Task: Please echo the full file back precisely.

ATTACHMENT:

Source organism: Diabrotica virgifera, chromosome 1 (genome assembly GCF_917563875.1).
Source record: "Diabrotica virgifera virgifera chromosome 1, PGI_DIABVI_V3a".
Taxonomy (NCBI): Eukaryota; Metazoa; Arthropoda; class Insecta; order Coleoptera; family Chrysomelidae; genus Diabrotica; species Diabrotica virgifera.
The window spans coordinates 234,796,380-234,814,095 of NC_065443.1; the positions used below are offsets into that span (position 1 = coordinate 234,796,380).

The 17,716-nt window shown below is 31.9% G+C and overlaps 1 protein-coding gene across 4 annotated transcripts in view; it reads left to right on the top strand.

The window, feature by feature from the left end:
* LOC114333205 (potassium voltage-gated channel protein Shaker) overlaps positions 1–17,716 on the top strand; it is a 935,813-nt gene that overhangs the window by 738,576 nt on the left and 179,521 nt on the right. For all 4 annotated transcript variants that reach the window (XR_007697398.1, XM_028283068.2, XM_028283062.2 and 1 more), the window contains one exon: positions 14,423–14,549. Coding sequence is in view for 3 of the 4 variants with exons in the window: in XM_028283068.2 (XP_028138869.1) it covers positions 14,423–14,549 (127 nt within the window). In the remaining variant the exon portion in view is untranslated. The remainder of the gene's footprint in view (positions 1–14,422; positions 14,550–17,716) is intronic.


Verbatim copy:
Source organism: Diabrotica virgifera, chromosome 1 (genome assembly GCF_917563875.1).
Source record: "Diabrotica virgifera virgifera chromosome 1, PGI_DIABVI_V3a".
Taxonomy (NCBI): Eukaryota; Metazoa; Arthropoda; class Insecta; order Coleoptera; family Chrysomelidae; genus Diabrotica; species Diabrotica virgifera.
The window spans coordinates 234,796,380-234,814,095 of NC_065443.1; the positions used below are offsets into that span (position 1 = coordinate 234,796,380).

The 17,716-nt window shown below is 31.9% G+C and overlaps 1 protein-coding gene across 4 annotated transcripts in view; it reads left to right on the top strand.

The window, feature by feature from the left end:
* LOC114333205 (potassium voltage-gated channel protein Shaker) overlaps positions 1–17,716 on the top strand; it is a 935,813-nt gene that overhangs the window by 738,576 nt on the left and 179,521 nt on the right. For all 4 annotated transcript variants that reach the window (XR_007697398.1, XM_028283068.2, XM_028283062.2 and 1 more), the window contains one exon: positions 14,423–14,549. Coding sequence is in view for 3 of the 4 variants with exons in the window: in XM_028283068.2 (XP_028138869.1) it covers positions 14,423–14,549 (127 nt within the window). In the remaining variant the exon portion in view is untranslated. The remainder of the gene's footprint in view (positions 1–14,422; positions 14,550–17,716) is intronic.